Analysis: Special legal immunity for handling crises?
With Chief Justice John G. Roberts, Jr., discussing what might be a For-9/11-Only rule to limit lawsuits against high government officials during crisis times, the Supreme Court on Wednesday seemed to be edging toward embracing a new form of legal immunity. A majority of Justices seemed concerned about requiring officials of Cabinet or near-Cabinet level to answer in court for the way they react in the immediate, perhaps-frenzied aftermath of a severe threat to national security. The case of Ashcroft v. Iqbal (07-1015) provided the platform for voicing those worries.
The government appeal in the case seeks to spare former Attorney General John D. Ashcroft and present FBI Director Robert S. Mueller from any potential obligation to give evidence in a group of lawsuits in federal courts claiming that they were at least partly to blame for serious physical and mental abuse of Arab Muslims picked up and detained in harsh conditions in a Brooklyn, N.Y., jail in the weeks and months after the terrorist attacks on the U.S. on Sept. 11, 2001.
While U.S. Solicitor General Gregory G. Garre insisted that Ashcroft and Mueller were not asking for any special burdens on lawyers trying to make a case against high-level officials, Garre did explicitly argue that “context does matter” in considering limits on such lawsuits– specifically, the context of efforts of top officials who had acted to “protect the effective functioning of our government” following a terrorist attack.
That argument got the most enthusiastic embrace from the Chief Justice, who repeatedly attempted to get a lawyer for a post-9/11 detainee to concede that there should be a more rigorous standard for making claims of wrongdoing against the Attorney General and the FBI director “in the wake of 9/11.” The duty to plead such a case in the formal claims that launch the lawsuit, Roberts went on, perhaps should be more demanding because context does matter.
When the counsel for detainee Javaid Iqdal, Alexander A. Reinert of Yonkers, N.Y., argued that the level of pleading required should be no higher when top government officials were being sued than when, say, a corporate president was the target, the Chief Justice seemed genuinely put off.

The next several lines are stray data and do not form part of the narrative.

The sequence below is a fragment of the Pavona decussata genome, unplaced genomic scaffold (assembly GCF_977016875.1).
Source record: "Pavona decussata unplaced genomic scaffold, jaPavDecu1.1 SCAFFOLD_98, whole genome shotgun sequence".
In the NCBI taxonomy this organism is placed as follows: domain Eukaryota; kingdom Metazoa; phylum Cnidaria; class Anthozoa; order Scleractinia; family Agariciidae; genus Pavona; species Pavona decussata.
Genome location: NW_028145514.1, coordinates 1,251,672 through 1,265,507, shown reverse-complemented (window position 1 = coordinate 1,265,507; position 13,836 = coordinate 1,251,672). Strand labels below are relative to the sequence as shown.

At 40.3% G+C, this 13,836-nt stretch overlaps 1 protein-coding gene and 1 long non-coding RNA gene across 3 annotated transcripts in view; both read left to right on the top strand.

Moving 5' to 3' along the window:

That comparison had arisen because the Court, in one of the hypotheticals pursued throughout the hearing, explored the differences or similarities in the standard of pleading between the post-9/11 lawsuits against Ashcroft and Mueller and a fictitious lawsuit in which the president of the Coca-Cola company was being sued on a claim that he was to blame for dead mice being found in the bottles of Coke produced at his plants.
Justice Stephen G. Breyer was the originator of that hypothetical, as he sought answers from both Garre and Reinert about when judges in federal court could shut down the attempts to get evidence directly from high-ranking officials for something that may have been done by subordinates. When Reinert and some of the Justices suggested that there were existing protections against abuse of the evidence-gathering process in a lawsuit, Garre — supported energetically by the Chief Justice — ridiculed those as inadequate. What is necessary, Garre said, was to have the case against the officials dismissed outright, rather than leave it to trial judges to protect them from harassing evidence demands that would divert them from their government duties.
Breyer, while giving no sign that he agreed with Garre that shutting down the 9/11 lawsuit altogether was the right outcome, appeared genuinely troubled about high officials having to face perhaps ten years of evidence demands, if there were no way for them to escape that. Justice John Paul Stevens seemed to share some of the same concern.
If the Chief Justice were seeking to build a majority to set some higher hurdles for lawsuits such as this one, he very likely would be able to count on Justice Antonin Scalia. Although not as active as some of the other Justices, Scalia left little doubt that he was attracted to Garre’s argument that Ashcroft and Mueller were not personally responsible for any abuse of detainees, but had devised only a completely legal policy of temporary detention. Scilalia also suggested that the ability of high-level officials to do their jobs undiverted by lawsuits should not have to depend upon how a single federal judge felt about the suit’s continuation.
Justice Samuel A. Alito, Jr., was deeply skeptical of the factual basis for the claims against Ashcroft and Mueller.
Justice Anthony M. Kennedy said little, but did comment that he shared some of Breyer’s concern about the need to cut off evidence demands in cases that might not have a lot of substance, at least at the outset.
Only Justices Ruth Bader Ginsburg and David H. Souter made comments suggesting that they thought the claims made in Iqbal’s lawsuit against high officials probably passed the threshhold of pleading requirements, and that there may well be some substance to those claims.
Justice Clarence Thomas, following his usual practice, asked no questions and made no comments.
The Court is expected to decide the case sometime in late spring.